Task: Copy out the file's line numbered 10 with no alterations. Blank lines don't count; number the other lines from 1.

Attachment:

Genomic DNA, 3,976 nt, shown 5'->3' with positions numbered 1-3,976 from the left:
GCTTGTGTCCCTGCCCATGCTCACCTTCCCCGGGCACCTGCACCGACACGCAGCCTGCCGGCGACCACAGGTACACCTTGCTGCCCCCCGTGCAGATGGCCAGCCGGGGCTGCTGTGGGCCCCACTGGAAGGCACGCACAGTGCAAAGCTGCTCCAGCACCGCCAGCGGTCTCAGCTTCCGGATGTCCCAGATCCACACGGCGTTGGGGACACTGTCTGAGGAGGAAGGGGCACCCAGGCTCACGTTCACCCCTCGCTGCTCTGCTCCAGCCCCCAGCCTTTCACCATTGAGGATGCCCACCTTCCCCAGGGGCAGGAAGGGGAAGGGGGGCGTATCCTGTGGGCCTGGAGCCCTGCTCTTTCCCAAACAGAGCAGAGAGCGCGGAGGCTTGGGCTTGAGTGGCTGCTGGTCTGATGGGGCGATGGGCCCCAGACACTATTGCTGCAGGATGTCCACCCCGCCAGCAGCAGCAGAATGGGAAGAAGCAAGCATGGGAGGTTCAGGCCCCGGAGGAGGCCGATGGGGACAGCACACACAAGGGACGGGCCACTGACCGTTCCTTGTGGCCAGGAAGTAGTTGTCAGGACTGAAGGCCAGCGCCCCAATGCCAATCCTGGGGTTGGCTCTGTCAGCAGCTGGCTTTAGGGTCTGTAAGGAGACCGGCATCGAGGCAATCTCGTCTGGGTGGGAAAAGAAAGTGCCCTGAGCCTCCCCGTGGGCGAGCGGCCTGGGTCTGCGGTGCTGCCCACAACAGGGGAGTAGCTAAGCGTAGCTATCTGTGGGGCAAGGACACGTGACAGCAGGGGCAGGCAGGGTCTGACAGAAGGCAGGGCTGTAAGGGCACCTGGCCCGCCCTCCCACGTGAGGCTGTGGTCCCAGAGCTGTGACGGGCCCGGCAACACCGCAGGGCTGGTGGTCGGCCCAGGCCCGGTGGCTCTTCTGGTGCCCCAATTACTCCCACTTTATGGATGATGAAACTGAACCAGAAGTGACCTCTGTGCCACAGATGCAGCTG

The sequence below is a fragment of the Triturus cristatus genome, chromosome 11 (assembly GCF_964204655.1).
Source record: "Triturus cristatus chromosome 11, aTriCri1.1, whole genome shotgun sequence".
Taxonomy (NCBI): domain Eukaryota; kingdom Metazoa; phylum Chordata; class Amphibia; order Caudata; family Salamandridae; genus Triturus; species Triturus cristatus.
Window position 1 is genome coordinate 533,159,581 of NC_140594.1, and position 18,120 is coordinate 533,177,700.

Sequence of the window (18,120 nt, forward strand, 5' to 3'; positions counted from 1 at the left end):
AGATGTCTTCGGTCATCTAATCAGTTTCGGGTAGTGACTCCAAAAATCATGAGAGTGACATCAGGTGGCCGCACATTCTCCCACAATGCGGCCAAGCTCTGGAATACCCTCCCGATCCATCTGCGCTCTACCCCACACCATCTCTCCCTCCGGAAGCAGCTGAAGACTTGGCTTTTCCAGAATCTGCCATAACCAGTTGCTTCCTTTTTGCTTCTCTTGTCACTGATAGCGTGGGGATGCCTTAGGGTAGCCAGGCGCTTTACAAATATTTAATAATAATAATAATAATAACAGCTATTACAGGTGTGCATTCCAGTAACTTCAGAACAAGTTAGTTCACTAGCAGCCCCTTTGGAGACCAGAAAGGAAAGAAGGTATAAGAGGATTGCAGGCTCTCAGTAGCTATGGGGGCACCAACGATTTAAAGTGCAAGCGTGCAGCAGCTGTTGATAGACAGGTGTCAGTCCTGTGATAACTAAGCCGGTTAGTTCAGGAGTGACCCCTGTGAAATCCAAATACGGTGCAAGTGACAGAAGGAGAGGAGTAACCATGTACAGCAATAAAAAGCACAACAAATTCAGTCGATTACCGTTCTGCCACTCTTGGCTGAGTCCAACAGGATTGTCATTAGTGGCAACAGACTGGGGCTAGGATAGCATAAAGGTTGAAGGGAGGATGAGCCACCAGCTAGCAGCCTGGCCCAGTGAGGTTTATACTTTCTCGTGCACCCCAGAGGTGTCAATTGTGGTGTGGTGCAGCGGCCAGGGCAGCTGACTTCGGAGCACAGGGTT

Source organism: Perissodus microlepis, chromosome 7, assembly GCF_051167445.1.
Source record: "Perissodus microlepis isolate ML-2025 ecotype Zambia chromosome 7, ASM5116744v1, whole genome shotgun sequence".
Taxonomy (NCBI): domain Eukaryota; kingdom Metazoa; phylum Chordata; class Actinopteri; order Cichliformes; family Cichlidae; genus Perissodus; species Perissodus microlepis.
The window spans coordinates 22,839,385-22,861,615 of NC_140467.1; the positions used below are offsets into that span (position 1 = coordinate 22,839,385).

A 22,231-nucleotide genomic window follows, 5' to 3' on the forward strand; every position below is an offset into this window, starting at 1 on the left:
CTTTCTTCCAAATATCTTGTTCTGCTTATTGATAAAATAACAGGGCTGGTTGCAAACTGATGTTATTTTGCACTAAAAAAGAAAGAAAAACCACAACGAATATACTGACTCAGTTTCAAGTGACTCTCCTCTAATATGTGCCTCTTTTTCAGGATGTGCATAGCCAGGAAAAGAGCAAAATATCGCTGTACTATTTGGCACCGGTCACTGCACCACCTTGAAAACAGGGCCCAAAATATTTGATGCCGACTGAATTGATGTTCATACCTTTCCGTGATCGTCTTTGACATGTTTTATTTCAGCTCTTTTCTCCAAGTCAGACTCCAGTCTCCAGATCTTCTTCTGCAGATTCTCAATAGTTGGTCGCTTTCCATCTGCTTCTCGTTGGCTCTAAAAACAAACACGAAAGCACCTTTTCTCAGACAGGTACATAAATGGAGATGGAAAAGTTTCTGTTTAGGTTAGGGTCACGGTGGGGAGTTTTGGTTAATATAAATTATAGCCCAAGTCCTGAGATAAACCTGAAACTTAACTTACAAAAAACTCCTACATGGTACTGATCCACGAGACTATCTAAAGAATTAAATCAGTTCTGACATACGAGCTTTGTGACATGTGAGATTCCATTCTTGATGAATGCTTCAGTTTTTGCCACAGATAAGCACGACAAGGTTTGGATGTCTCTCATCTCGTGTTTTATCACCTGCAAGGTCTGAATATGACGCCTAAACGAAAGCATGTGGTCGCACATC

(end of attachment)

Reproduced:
Source record: "Perissodus microlepis isolate ML-2025 ecotype Zambia chromosome 7, ASM5116744v1, whole genome shotgun sequence".